It seems to me that a challenge we’ll have to confront in future months will be the protocol for decision-making and at what level decisions are made. I’d like to suggest that within the broad framework of our project’s aims and objectives – which will be constantly reviewed and developed by our core partners in discussion – we should aim for subsidiarity and flexibility as much as possible. Like the small communities we’ll be working with, I suggest, we should devolve decision-making to those who will be directly affected. Can I give two examples of what I mean?
In discussions recently within my own farming community about the best time to host people coming on residency, I’ve found a strong majority for doing so in July and August. The Spring and early summer, people feel, is just too busy with lambing and then shearing; the winter is miserable (I quote) and long evenings will discourage socials. High summer, they feel, with agricultural shows and eisteddfodau would offer the best opportunities for cultural sharing, performance and so on. I’m not saying this is our only option, or that other factors might not take us in another direction. But if we did follow this community suggestion, I’d argue that it shouldn’t mean that other host communities might not opt for a different time of year, for equally good reasons. And if we can fit a flexible pattern into our planning--- why not?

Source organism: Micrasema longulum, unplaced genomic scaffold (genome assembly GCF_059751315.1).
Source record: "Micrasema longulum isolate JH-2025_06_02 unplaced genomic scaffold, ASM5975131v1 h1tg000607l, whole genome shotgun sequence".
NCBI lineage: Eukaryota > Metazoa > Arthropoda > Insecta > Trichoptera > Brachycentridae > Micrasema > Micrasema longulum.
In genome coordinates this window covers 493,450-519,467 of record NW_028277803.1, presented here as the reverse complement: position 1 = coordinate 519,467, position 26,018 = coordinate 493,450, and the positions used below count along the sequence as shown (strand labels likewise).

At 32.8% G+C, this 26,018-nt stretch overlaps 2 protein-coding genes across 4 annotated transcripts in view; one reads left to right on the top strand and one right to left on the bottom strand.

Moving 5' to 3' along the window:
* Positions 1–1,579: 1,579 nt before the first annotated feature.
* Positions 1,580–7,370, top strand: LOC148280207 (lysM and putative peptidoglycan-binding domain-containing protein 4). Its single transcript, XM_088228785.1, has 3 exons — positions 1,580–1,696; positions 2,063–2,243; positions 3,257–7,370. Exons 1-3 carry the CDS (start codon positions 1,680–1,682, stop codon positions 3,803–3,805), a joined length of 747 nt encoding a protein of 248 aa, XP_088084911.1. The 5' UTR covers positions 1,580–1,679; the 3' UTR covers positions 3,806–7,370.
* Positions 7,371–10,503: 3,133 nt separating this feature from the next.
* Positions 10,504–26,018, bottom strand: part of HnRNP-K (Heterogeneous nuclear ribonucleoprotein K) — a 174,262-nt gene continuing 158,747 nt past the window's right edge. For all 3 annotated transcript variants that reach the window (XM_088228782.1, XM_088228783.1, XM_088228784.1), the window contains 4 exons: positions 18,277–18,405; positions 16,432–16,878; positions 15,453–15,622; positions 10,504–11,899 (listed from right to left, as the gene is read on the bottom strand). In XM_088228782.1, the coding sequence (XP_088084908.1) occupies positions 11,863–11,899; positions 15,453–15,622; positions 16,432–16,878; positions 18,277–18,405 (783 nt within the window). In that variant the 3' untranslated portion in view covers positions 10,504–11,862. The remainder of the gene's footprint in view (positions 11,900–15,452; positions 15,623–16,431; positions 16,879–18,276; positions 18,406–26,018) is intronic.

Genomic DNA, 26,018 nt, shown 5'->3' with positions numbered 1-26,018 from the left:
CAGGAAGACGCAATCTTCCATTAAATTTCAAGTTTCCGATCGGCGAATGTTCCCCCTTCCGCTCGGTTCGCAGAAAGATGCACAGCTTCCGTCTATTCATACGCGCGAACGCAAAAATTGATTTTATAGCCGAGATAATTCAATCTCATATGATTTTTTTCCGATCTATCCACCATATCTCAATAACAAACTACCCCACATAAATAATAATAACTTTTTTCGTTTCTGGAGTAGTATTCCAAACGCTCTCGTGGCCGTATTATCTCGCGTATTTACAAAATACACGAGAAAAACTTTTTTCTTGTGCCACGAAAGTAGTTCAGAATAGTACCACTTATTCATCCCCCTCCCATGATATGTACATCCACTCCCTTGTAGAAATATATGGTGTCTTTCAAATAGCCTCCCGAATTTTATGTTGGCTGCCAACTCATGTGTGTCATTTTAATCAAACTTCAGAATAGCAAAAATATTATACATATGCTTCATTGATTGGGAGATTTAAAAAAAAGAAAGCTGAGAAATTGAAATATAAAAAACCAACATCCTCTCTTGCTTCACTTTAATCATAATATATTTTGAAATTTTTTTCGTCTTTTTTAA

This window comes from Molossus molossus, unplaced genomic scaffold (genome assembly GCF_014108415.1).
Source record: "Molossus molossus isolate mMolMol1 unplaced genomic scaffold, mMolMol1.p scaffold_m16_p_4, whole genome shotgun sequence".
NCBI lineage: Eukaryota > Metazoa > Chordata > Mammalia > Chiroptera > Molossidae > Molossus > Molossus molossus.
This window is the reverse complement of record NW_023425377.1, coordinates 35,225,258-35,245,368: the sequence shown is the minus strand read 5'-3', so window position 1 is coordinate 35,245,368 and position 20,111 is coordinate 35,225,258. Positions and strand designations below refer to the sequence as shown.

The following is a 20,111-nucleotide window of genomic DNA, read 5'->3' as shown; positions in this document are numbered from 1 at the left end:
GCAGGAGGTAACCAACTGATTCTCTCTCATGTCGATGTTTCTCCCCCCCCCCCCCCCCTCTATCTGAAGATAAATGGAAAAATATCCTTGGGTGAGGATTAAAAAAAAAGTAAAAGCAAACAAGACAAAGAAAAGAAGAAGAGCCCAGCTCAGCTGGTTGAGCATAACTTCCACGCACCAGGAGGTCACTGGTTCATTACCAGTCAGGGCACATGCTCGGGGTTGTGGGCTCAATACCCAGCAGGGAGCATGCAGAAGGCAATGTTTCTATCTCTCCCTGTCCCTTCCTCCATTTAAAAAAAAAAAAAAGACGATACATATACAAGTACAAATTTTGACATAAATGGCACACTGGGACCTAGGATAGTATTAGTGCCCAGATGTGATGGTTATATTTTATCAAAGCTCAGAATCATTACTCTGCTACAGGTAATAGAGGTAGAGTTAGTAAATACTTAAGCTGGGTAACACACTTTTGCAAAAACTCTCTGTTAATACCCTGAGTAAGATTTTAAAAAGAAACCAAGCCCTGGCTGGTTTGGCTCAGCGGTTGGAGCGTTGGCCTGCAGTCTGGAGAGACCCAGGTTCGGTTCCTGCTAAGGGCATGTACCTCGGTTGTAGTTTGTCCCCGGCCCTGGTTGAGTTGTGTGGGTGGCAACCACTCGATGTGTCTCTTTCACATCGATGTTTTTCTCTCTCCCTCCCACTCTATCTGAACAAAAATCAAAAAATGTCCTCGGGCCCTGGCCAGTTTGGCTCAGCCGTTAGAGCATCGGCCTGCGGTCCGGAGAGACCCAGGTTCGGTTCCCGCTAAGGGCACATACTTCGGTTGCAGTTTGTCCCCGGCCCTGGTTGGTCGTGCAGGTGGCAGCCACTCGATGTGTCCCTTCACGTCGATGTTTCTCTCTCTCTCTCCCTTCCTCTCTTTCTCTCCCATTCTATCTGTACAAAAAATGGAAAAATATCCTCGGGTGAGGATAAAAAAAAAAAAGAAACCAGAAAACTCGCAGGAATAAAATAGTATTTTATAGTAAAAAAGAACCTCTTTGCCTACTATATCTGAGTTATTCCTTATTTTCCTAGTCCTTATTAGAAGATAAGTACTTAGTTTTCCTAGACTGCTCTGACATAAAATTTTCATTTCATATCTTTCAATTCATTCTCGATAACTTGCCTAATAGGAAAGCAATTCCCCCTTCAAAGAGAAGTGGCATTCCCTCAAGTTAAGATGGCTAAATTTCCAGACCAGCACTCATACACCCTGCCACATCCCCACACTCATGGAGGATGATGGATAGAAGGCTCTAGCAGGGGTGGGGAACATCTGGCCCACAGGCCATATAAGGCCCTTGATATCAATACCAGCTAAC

Here's my second example: Jane Lloyd Francis recently suggested that she’d like to organise a series of ‘farm walks’ that introduced non-farmers gently to the work and way of life. They would be self-financing and independently organised. If we have a Wales steering group here, and one in each other partner nation, I’d suggest that responsibility for supporting Jane, or advising her on what to do, could be devolved to them.
As the project grows and becomes more complex, won’t it come necessary to devolve a considerable amount of our work to those directly concerned? What do others think?